For as long as I can remember, I’ve read in bed before going to sleep.
I read in other places, of course, including on the ‘throne’! I’ve known several people who had bookshelves in their bathrooms, so they plainly expected you to be gone for some time and to come out from your ablutions more intelligent than when you entered.
Reading at work was easy when I was a librarian and a teacher, as it’s expected, but I once had a dreadful job on a production line in a factory that made artificial cream. I was second in the process, standing on a raised platform 12′ high, manning a stainless steel bath which tilted in a cradle operated by a large lever. Huge pipes supplied me with liquid ingredients, pumped from silos large enough to contain a bus. I filled the bath with the correct proportions of ingredients—lecithin, milk powder, gelatine, sweetener and vegetable oil, stirring it with a giant wooden spoon to prevent clogging, before tipping the mixture into another pipe which descended to filters and blending mechanisms. These pipes decreased in size until they entered the packing room, where the jollop was poured into pots to be sealed with foil lids. I was up there with nothing do for twenty minutes, in between batches, so took to reading a paperback—until the floor manager saw me. I was banned from reading…worker ants aren’t meant to use their brains.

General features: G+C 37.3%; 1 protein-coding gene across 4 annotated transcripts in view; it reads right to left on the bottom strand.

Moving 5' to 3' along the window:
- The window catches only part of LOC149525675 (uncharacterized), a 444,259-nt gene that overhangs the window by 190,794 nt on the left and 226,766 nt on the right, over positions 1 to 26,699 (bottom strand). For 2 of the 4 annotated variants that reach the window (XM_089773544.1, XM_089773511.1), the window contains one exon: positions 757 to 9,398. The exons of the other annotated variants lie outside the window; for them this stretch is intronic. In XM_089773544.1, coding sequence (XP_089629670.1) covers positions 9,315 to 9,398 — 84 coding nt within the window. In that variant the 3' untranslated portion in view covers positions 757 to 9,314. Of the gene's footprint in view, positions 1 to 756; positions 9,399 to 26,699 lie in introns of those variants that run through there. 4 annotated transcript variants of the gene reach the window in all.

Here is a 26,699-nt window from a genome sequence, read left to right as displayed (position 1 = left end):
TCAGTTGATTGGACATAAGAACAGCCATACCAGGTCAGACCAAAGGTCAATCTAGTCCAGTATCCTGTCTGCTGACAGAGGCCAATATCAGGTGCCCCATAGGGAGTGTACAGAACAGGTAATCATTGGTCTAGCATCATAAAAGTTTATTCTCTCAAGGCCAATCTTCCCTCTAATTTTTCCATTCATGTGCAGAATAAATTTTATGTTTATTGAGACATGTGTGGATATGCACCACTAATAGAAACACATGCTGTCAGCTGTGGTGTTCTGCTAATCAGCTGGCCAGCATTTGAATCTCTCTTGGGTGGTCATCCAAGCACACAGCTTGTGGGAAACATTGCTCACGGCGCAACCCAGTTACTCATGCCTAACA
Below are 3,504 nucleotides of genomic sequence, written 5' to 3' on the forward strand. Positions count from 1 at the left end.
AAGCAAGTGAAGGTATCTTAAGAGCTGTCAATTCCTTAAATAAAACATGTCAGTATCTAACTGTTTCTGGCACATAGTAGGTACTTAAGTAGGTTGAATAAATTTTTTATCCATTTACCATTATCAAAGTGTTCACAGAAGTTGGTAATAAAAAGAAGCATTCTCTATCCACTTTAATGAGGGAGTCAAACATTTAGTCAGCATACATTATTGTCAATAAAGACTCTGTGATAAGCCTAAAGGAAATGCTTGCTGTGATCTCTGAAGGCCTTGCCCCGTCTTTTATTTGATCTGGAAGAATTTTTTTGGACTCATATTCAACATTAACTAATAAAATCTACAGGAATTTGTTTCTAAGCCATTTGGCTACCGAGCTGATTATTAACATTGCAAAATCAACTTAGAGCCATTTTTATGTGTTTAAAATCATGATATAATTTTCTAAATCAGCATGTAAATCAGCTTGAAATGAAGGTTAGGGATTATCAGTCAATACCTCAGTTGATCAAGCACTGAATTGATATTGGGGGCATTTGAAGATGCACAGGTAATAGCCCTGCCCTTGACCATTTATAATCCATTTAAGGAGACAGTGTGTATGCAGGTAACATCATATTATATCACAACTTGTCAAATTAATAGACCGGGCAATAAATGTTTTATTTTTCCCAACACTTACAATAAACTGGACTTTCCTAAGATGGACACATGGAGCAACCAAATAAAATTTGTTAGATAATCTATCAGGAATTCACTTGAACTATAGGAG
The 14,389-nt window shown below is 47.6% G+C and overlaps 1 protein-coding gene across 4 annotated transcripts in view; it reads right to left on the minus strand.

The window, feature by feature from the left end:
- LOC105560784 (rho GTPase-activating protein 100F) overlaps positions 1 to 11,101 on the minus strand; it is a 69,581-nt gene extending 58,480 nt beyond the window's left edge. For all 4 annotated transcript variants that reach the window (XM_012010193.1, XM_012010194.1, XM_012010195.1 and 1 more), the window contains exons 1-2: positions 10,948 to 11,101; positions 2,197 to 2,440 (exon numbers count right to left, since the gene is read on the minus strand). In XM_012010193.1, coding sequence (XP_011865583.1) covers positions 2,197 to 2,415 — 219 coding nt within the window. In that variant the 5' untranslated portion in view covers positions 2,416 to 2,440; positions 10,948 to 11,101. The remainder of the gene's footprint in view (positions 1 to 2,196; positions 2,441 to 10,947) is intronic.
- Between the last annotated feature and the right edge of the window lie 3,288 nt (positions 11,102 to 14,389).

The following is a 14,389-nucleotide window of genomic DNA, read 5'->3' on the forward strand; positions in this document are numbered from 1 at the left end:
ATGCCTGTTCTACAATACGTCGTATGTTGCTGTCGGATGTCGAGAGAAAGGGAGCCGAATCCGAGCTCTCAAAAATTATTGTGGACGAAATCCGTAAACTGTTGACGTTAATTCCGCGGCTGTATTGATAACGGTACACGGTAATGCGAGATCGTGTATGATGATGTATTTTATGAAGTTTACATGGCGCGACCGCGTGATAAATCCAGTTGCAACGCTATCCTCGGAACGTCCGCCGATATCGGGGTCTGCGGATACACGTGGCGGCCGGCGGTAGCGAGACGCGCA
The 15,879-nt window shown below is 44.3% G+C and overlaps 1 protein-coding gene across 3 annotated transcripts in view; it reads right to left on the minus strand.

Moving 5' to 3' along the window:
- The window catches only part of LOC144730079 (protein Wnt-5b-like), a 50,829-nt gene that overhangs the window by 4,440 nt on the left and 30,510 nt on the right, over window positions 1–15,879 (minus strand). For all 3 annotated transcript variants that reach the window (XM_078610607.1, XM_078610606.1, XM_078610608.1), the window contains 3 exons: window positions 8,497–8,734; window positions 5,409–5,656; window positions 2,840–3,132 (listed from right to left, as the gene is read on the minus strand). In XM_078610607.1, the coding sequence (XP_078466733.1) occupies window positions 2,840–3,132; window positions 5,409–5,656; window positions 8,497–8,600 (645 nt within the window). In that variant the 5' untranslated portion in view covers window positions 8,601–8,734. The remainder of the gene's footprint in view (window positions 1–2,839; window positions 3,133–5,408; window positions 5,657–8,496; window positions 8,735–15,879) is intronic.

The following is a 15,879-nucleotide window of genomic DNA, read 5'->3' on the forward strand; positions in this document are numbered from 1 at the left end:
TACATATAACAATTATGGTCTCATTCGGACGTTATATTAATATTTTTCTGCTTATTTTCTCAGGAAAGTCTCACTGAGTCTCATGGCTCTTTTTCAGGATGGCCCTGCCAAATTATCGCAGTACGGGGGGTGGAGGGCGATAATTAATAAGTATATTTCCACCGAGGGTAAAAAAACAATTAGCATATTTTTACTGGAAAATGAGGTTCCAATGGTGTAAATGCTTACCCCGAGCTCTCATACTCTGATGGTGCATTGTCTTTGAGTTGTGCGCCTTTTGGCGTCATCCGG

Incidentally, the single and double ‘cream’ we made had an extra ingredient for a couple of weeks, as a lazy operative failed to clean one of the filters, which was awkward to dismantle. He went on holiday, and his replacement discovered a dead and rather rotten rat in the filter! They didn’t issue a recall for the thousands of pots of cream affected.
Laying in bed with books for companions is relaxing. I’ve lived alone for a while, but have read to wives and lovers, and occasionally been read to. There’s something that’s charmingly soothing about being told a story, like regressing to childhood.
I’m not sure that I could easily get to sleep, without reading first. I like to ring the changes, so have four books on the go at the moment—a novel, a poetry collection, a lovely art book by David Trigg called Reading Art: Art For Book Lovers and a popular psychology book. About 90 minutes of reading sees me nodding off, and after turning the darkness on, I send a wish to my self-conscious about my WIP before descending into sleep.
Reading in bed is a great pleasure and one that I enjoy without disturbing anyone, being a solitary soul. In the past, I’ve read to various wives and lovers at bedtime—and even been read to a few times—happy times.
Nonetheless, an inconsiderate partner who reads for hours, bedside table light blazing, can be a pain. Legendary Hollywood actress Jean Harlow supposedly divorced her third husband because he read in bed, as mentioned in this article:
A discreet clip-on book light helps to keep the peace.
Do you read in bed?
To yourself, a partner or a child?
Do you have a clip-on book light?
Or, do you read from an ebook reader?
Or, an audiobook?
Do you ever dream about what you read?
What are you reading at the moment?
Reading In Bed by Mernet Larsen